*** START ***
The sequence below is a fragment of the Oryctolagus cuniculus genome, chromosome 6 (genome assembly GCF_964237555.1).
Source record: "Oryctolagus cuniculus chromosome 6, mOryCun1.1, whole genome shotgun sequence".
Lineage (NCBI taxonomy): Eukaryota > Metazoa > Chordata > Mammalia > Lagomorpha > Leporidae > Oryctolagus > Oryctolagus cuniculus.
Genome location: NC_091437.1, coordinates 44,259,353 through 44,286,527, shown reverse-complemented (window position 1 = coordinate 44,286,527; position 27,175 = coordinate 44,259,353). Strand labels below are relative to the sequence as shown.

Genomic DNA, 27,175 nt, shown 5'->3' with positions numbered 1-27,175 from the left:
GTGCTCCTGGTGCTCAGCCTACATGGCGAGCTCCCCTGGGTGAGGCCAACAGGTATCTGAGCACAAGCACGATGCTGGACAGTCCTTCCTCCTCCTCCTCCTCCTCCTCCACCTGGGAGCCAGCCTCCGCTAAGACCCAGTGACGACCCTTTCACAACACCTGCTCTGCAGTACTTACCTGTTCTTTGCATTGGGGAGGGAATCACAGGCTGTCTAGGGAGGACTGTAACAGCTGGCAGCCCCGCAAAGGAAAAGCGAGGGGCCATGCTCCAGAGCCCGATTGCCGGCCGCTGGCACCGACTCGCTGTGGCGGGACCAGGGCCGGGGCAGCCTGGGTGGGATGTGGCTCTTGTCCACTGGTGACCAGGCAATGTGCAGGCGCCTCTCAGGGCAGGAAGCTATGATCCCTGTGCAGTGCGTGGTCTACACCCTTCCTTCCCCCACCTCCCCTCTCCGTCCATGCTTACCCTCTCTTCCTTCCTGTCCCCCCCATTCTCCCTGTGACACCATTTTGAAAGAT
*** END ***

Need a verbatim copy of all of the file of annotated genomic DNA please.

The sequence below is a fragment of the Oryctolagus cuniculus genome, chromosome 6 (genome assembly GCF_964237555.1).
Source record: "Oryctolagus cuniculus chromosome 6, mOryCun1.1, whole genome shotgun sequence".
Lineage (NCBI taxonomy): Eukaryota > Metazoa > Chordata > Mammalia > Lagomorpha > Leporidae > Oryctolagus > Oryctolagus cuniculus.
Genome location: NC_091437.1, coordinates 44,259,353 through 44,286,527, shown reverse-complemented (window position 1 = coordinate 44,286,527; position 27,175 = coordinate 44,259,353). Strand labels below are relative to the sequence as shown.

Genomic DNA, 27,175 nt, shown 5'->3' with positions numbered 1-27,175 from the left:
GTGCTCCTGGTGCTCAGCCTACATGGCGAGCTCCCCTGGGTGAGGCCAACAGGTATCTGAGCACAAGCACGATGCTGGACAGTCCTTCCTCCTCCTCCTCCTCCTCCTCCACCTGGGAGCCAGCCTCCGCTAAGACCCAGTGACGACCCTTTCACAACACCTGCTCTGCAGTACTTACCTGTTCTTTGCATTGGGGAGGGAATCACAGGCTGTCTAGGGAGGACTGTAACAGCTGGCAGCCCCGCAAAGGAAAAGCGAGGGGCCATGCTCCAGAGCCCGATTGCCGGCCGCTGGCACCGACTCGCTGTGGCGGGACCAGGGCCGGGGCAGCCTGGGTGGGATGTGGCTCTTGTCCACTGGTGACCAGGCAATGTGCAGGCGCCTCTCAGGGCAGGAAGCTATGATCCCTGTGCAGTGCGTGGTCTACACCCTTCCTTCCCCCACCTCCCCTCTCCGTCCATGCTTACCCTCTCTTCCTTCCTGTCCCCCCCATTCTCCCTGTGACACCATTTTGAAAGAT